Peter Martin, 48, is a self-employed property manager and he and his wife own their home and two further buy-to-let homes.
"I want to pay off my main mortgage early, ideally before my retirement," says Peter. "I've been working for Holiday Home Management for almost three years. The flexibility suits me with small children and I earn around £500 a month." But he adds, "I haven't given retirement a great deal of thought. It seems to be in the distant future, but I want my income at retirement to match my current disposable income."
Peter Martin, 48, self-employed property manager, Paignton
Income: Peter earns around £500 a month but between him and his wife, the family has a household income of around £50,000 a year.
Monthly spending: The family spends around £2,500 a month, the majority of which goes on food, petrol and mortgage payments.
Debts: Peter and his wife have mortgages on three properties but no other outstanding unsecured loans.
Savings: The couple put around £150-£200 into individual savings accounts (ISAs) a month.
Pensions: Peter's wife has a final salary NHS pension, while Peter has two personal pensions.
Three independent financial advisers offer Peter advice: Donna Bradshaw of IFG Group, Martin Bamford of Informed Choice and Simon Hodge of Simon Hodge Financial Planning.
The advisers all applaud Peter's decision to take out fixed-rate mortgage deals last year on his three properties, and recommend he sticks to fixed-rate lending. "When his fixed rates end, Peter should shop around for the best deals at that time, says Donna Bradshaw. "Price comparison sites have the best rates."
Deciding to pay extra cash into the mortgage debts will save Peter and his family more interest than he would earn putting that money into his savings. But Martin Bamford warned that Peter should be clear about how long it will take to pay off his debts. "Peter has a sound financial goal but his mortgage will not finish until three years after he reaches state pension age," he warns. "A good first step would be to review his household expenditure and see how much extra he can put towards paying off the mortgages early."
But Peter should check whether his lender will charge him for overpayments or paying the loan off early. Many deals include early repayment charges, which charge borrowers if they pay off more than a certain percentage of the loan, usually on a sliding scale for the first five years.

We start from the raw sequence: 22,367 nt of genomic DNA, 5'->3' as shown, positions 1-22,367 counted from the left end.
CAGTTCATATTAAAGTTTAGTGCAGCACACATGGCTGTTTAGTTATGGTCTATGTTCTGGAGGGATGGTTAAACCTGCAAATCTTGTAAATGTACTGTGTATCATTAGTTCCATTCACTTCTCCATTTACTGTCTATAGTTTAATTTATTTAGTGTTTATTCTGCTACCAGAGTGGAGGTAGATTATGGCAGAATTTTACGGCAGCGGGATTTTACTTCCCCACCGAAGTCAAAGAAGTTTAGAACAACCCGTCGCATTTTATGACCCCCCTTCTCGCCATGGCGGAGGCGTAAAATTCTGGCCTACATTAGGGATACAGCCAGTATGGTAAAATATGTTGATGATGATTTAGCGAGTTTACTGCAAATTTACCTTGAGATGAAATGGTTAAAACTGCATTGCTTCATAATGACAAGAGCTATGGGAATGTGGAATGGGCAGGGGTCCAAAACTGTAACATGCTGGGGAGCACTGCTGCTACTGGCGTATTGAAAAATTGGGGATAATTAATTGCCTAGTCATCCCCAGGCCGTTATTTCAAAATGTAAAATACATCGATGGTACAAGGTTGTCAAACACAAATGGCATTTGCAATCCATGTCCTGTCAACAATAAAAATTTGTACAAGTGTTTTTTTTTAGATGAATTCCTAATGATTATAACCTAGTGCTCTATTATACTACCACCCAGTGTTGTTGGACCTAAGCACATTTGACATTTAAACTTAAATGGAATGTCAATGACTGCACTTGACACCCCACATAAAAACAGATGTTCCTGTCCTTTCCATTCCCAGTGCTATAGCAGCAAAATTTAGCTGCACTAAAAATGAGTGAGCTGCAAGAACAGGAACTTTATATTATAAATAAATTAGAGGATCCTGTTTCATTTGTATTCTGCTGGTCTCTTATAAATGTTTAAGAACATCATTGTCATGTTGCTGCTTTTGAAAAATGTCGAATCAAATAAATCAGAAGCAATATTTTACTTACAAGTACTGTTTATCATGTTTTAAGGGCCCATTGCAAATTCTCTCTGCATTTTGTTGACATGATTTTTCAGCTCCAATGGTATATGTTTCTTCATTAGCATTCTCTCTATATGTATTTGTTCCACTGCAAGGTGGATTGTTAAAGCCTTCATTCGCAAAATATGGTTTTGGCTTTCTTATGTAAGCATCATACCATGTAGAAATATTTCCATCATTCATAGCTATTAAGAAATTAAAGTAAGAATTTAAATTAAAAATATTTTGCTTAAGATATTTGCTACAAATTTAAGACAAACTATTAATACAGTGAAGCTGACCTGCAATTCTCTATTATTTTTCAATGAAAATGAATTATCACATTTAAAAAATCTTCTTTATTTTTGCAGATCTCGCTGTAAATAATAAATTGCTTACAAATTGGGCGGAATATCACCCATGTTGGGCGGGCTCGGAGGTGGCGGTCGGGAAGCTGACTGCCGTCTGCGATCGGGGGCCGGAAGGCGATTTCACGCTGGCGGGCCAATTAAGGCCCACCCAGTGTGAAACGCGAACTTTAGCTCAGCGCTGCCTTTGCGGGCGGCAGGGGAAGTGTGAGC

The advisers are far more concerned about Peter's pension than his mortgages. "Peter has not thought about retirement but it is essential that he starts to do so," warns Simon Hodge. "As things stand, he is only 17 years from the national retirement age of 65 and assuming he lives for 20 years into retirement, he now has less time to save than he will have to spend."
Peter's wife, on the other hand, has one of the best pensions available, as a member of the NHS scheme, and could consider supplementing Peter's retirement costs.
Meanwhile, Bradshaw warns against relying on property to fund retirement: "Peter may see his investment properties as his pension, but there are significant risks involved," she says. "Property is also a highly illiquid asset and there is a risk that when the cash is needed it will be difficult to access if market conditions are bad."
She urges Peter to use an online pension calculator to determine how much he needs to contribute to his pension. She recommends that everyone contributing to a pension increases those savings each year in line with their earnings.
Savings & Investments
The advisers agree that it is good news that Peter and his family have no outstanding debts other than their mortgages, but warn that the family needs to build up a reasonable cash emergency fund. "The Martins should look to have at least three to six months of income on deposit or in an accessible account," suggests Hodge.
Peter has a young family, and although he has some life insurance to cover his mortgage plus an additional fund, the advisers believe Peter should consider boosting these policies. "With young children, it is imperative that Peter makes provision should he or his partner die while they are still dependent," says Bradshaw. "Peter and his wife should work out how much the family needs to live on."
Family income benefit is a low-cost life cover that provides a fixed income for an agreed period, she says.
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